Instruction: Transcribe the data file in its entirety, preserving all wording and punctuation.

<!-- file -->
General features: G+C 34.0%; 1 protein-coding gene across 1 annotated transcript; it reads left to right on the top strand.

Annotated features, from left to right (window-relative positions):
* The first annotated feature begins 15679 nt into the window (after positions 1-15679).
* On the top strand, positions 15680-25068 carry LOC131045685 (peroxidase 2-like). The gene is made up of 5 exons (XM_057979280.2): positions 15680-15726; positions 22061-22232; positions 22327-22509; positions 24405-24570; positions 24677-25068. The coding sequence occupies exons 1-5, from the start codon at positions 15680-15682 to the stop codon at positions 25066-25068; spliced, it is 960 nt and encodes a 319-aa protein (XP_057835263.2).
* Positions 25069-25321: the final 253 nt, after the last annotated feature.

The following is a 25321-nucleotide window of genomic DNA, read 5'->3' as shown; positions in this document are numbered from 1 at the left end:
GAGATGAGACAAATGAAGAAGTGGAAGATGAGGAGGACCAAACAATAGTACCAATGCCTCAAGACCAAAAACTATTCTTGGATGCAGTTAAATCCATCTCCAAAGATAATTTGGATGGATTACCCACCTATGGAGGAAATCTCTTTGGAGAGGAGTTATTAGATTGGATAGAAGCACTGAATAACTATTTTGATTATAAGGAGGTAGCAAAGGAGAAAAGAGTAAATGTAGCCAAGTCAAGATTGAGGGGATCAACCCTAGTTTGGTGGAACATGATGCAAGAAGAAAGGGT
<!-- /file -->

General features: G+C 34.0%; 1 protein-coding gene across 1 annotated transcript; it reads left to right on the top strand.

Annotated features, from left to right (window-relative positions):
* The first annotated feature begins 15679 nt into the window (after positions 1-15679).
* On the top strand, positions 15680-25068 carry LOC131045685 (peroxidase 2-like). The gene is made up of 5 exons (XM_057979280.2): positions 15680-15726; positions 22061-22232; positions 22327-22509; positions 24405-24570; positions 24677-25068. The coding sequence occupies exons 1-5, from the start codon at positions 15680-15682 to the stop codon at positions 25066-25068; spliced, it is 960 nt and encodes a 319-aa protein (XP_057835263.2).
* Positions 25069-25321: the final 253 nt, after the last annotated feature.

The following is a 25321-nucleotide window of genomic DNA, read 5'->3' as shown; positions in this document are numbered from 1 at the left end:
GAGATGAGACAAATGAAGAAGTGGAAGATGAGGAGGACCAAACAATAGTACCAATGCCTCAAGACCAAAAACTATTCTTGGATGCAGTTAAATCCATCTCCAAAGATAATTTGGATGGATTACCCACCTATGGAGGAAATCTCTTTGGAGAGGAGTTATTAGATTGGATAGAAGCACTGAATAACTATTTTGATTATAAGGAGGTAGCAAAGGAGAAAAGAGTAAATGTAGCCAAGTCAAGATTGAGGGGATCAACCCTAGTTTGGTGGAACATGATGCAAGAAGAAAGGGT